English Standard Version
For there shall be a day when watchmen will call in the hill country of Ephraim: ‘Arise, and let us go up to Zion, to the LORD our God.’”
King James Bible
For there shall be a day, that the watchmen upon the mount Ephraim shall cry, Arise ye, and let us go up to Zion unto the LORD our God.
American Standard Version
For there shall be a day, that the watchmen upon the hills of Ephraim shall cry, Arise ye, and let us go up to Zion unto Jehovah our God.
For there shall be a day, in which the watchmen on mount Ephraim, shall cry: Arise, and let us go up to Sion to the Lord our God.
English Revised Version
For there shall be a day, that the watchmen upon the hills of Ephraim shall cry, Arise ye, and let us go up to Zion unto the LORD our God.
Webster's Bible Translation
For there shall be a day, that the watchmen upon the mount Ephraim shall cry, Arise ye, and let us go up to Zion to the LORD our God.
Jeremiah 31:6 Parallel
CommentaryKeil and Delitzsch Biblical Commentary on the Old Testament
The wicked shall be destroyed by the fire of God's anger. - Jeremiah 30:23. "Behold, a whirlwind of Jahveh - wrath goeth forth - a sweeping whirlwind; it shall hurl down on the head of the wicked. Jeremiah 30:24. The heat of Jahveh's anger shall not return till He hath done and till He hath established the purpose of His heart; in the end of the days ye shall consider it."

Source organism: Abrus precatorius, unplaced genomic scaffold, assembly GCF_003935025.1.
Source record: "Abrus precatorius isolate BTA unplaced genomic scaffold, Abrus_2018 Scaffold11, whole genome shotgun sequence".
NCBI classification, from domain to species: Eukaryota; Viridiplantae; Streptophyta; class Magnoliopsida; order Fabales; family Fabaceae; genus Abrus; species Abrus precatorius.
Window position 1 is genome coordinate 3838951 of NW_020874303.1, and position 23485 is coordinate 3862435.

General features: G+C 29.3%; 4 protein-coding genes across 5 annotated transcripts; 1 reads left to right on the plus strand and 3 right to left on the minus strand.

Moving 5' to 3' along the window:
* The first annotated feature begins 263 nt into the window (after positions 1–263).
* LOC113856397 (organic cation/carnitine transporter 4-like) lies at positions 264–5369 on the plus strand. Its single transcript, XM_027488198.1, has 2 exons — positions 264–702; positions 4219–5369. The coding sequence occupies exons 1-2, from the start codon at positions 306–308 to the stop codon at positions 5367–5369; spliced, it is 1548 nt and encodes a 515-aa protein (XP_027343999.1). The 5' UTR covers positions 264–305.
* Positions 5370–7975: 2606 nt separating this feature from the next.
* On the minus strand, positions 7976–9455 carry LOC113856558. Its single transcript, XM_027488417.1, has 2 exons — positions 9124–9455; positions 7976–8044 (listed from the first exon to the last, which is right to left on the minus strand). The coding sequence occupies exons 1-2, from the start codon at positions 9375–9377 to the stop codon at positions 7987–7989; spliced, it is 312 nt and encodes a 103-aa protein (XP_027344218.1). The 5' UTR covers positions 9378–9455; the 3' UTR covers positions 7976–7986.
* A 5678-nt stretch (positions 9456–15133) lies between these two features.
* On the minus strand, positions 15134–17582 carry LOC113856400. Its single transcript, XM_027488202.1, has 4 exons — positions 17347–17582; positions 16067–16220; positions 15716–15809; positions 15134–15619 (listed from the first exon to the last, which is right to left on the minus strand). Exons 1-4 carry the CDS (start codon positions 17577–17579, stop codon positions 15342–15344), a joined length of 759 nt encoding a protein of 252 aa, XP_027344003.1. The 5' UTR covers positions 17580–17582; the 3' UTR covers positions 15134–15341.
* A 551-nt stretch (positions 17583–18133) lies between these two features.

These two verses have been already met with in Jeremiah 23:19 and Jeremiah 23:20, with a few variations. Instead of מיחולל we have here מתגּורר, and אף־יהוה is here strengthened by prefixing חרון; on the other hand, בּינה, which is added in the preceding passage to intensify התבּוננוּ, is here omitted. The first of these changes is more of a formal than a real kind; for by the substitution of מתגּורר for מיחולל, the play in the latter word on יחוּל is merely disturbed, not "destroyed," since ר and ל are kindred sounds. התגּורר has been variously rendered. The meaning of "abiding," which is founded on 1 Kings 17:20, is here unsuitable. Equally inappropriate is the meaning of "crowding together," or assembling in troops, which we find in Hosea 7:14. It is more correct to derive it from גּרר, either in the sense of sweeping away or that of blustering, which are meanings derived from the fundamental one of producing harsh sounds in the throat, and transferred to the rushing sound made by the storm as it carries everything along with it. The second and third changes affect the sense. For, by the addition of חרון to אף, the idea of a judgment in wrath is intensified; and by dropping בּינה, less is made of the acuteness of perception. Both of these variations correspond to differences in the context of both passages. In Jeremiah 23, where the words are applied to the false prophets, it was important to place emphasis on the statement that these men would, by experience, come to a full knowledge of the reality of that judgment they denied; in this chapter, on the other hand, the idea of judgment in wrath must be expressly set aside. There is thus no good ground for considering these verses a later interpolation into the text, as Movers, Hitzig, and Ngelsbach think. Hitzig rejects these verses as spurious on the false ground that the judgment threatened in this chapter refers merely to the fall of the kingdom of Babylon, which Jeremiah could not have been able to know beforehand; Ngelsbach rejects them on the ground of other erroneous assumptions.